2015 Academy Awards
Well, it’s officially that time of the year again - awards season. On February 22, 2015, the 87th Academy Awards will air, and audiences everywhere will see what and who will go down in the history books. Even if you haven’t had the chance to see all that has been nominated, DVD Talk writers Jeff Nelson and Jamie S. Rich are casting their votes for all to see. Without further ado, here are the results.
The Nominations: “American Sniper,” “Birdman or (The Unexpected Virtue of Ignorance),” “Boyhood,” “The Grand Budapest Hotel,” “The Imitation Game,” “Selma,” “The Theory of Everything,” “Whiplash.”
Jeff Nelson’s Vote: Whiplash. There were a few gems that came out in 2014, but it was ultimately a disappointing year. As soon as I saw Damien Chazelle’s “Whiplash,” I knew that it was destined to be one of the best films of the year, but the remainder of the year simply didn’t provide much competition. This is a massively effective piece of cinema that left me in a state of awe. I’m rarely speechless when leaving the cinema, but Mr. Chazelle and his spectacular cast managed to do just that.
Jamie S. Rich’s Vote: As much as I’d love to give a trophy to Richard Linklater for pulling off his ambitious experiment in such a compelling fashion, I have to vote for The Grand Budapest Hotel. No one else could have made this movie, it’s so singularly Wes Anderson. It’s fun and clever, artfully composed and daring in its flaunting of filmic conventions. The Russian nesting doll structure proves an apt metaphor: fans will be unpacking this wonderful puzzle for years to come.
Best Actor in a Leading Role:
The Nominations: Steve Carell, “Foxcatcher”; Bradley Cooper, “American Sniper”; Benedict Cumberbatch, “The Imitation Game”; Michael Keaton, “Birdman or (The Unexpected Virtue of Ignorance)”; Eddie Redmayne, “The Theory of Everything.”
Jeff Nelson’s Vote: Eddie Redmayne in The Theory of Everything. Bringing iconic non-fictional characters to the big screen can be difficult, yet Redmayne displays a masterful performance in the role of the great Stephen Hawking. If you’re like me, and didn’t find yourself caring much for his contribution to “Les Misérables,” this biopic is sure to change your mind about him. He simply outshines each of his fellow nominees in every way.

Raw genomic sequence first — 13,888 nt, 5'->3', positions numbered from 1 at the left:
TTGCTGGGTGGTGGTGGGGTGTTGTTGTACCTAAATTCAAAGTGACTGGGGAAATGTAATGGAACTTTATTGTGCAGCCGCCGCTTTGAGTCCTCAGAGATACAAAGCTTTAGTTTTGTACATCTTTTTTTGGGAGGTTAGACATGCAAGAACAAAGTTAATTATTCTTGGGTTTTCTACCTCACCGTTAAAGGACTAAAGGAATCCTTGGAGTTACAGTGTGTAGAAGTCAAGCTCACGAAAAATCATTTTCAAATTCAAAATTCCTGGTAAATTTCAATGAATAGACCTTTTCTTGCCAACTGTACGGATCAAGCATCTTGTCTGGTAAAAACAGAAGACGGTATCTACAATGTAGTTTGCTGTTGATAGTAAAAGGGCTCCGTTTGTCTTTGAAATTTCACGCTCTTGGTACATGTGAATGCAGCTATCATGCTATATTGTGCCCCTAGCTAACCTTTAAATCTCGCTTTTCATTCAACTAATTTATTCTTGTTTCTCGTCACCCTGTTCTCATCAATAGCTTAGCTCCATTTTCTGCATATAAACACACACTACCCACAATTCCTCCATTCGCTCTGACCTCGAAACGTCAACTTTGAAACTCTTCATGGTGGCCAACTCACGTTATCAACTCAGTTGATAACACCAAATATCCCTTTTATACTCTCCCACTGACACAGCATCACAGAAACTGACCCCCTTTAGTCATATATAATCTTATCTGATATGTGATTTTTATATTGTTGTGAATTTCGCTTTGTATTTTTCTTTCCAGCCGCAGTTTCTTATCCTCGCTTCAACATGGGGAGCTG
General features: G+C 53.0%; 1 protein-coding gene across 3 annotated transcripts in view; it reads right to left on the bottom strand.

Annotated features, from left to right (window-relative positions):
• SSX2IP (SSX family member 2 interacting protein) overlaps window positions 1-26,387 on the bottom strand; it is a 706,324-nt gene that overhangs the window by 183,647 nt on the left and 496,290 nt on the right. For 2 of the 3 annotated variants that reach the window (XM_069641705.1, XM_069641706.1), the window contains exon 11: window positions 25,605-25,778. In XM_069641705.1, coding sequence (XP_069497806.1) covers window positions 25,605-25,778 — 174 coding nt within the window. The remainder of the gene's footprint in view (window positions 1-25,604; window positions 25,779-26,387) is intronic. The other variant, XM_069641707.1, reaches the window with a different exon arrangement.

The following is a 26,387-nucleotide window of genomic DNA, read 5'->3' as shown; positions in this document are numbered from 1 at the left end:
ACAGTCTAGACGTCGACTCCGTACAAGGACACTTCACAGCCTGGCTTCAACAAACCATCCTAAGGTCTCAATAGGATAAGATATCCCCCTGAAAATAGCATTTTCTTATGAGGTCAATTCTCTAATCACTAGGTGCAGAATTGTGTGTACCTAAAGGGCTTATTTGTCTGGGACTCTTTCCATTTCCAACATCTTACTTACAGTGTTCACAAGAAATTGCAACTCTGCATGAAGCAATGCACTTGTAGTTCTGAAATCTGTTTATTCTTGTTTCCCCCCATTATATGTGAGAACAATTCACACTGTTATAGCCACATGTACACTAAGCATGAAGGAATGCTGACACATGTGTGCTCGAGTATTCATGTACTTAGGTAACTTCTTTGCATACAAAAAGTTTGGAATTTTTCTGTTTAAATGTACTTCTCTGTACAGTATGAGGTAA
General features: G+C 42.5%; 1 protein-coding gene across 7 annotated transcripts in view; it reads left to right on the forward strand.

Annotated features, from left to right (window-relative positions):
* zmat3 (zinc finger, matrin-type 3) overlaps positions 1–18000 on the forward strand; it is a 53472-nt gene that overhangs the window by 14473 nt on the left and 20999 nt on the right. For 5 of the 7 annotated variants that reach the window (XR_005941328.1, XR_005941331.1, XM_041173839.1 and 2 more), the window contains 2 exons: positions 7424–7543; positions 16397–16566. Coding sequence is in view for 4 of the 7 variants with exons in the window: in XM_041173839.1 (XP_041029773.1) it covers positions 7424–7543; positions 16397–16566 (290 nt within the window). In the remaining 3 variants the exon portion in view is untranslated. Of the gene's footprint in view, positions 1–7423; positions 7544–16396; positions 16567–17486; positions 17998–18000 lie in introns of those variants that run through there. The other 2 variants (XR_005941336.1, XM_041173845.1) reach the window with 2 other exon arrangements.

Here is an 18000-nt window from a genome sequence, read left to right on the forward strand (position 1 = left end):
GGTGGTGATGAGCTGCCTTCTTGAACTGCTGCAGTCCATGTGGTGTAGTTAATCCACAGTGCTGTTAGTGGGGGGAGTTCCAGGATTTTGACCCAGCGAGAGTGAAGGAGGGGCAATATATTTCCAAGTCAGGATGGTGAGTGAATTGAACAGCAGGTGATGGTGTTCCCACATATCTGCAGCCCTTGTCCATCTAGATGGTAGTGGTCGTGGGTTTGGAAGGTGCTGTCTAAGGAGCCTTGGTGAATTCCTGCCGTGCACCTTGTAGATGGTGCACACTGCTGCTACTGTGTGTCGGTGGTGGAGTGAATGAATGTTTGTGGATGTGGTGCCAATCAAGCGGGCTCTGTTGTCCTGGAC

Jamie S. Rich’s Vote: This is a tough one as I’m not that much of a fan of any of the movies the performances were culled from. Gun to head, pen to paper, though, I’d lean toward Benedict Cumberbatch in The Imitation Game. Michael Keaton maybe matched him for honesty, but there was deeper emotion in Cumberbatch’s portrayal of tragic computer pioneer Alan Turing. And without the showy physical contortions or grotesque make-up that Eddie Redmayne and Steve Carell (respectively) resorted to.
Best Actress in a Leading Role:
The Nominations: Marion Cotillard, “Two Days, One Night”; Felicity Jones, “The Theory of Everything”; Julianne Moore, “Still Alice”; Rosamund Pike, “Gone Girl”; Reese Witherspoon, “Wild.”
Jeff Nelson’s Vote: Reese Witherspoon in Wild. The “Best Actress” category is definitely more impressive than its “Best Actor” one this year. However, Witherspoon hits every emotional note to perfection. If this performance doesn’t give you the “feels,” then absolutely nothing will. This is a strong category this year, especially with Marion Cotillard and Rosamund Pike, although Witherspoon struck a much stronger chord that resonated with me for a bit longr.
Jamie S. Rich’s Vote: If I stuck with my rewarding of more quiet, earnest portrayals, as I did with the male actors, Marion Cotillard would win hands down for Two Days, One Night, but screw it, I’m throwing caution to the wind and rewarding Rosamund Pike for doing the same in Gone Girl. I love a good villain, and Pike redefined the femme fatale for the 21st Century.
Best Actor in a Supporting Role:
The Nominations: Robert Duvall, “The Judge”; Ethan Hawke, “Boyhood”; Edward Norton, “Birdman or (The Unexpected Virtue of Ignorance)”; Mark Ruffalo, “Foxcatcher”; J.K. Simmons, “Whiplash.”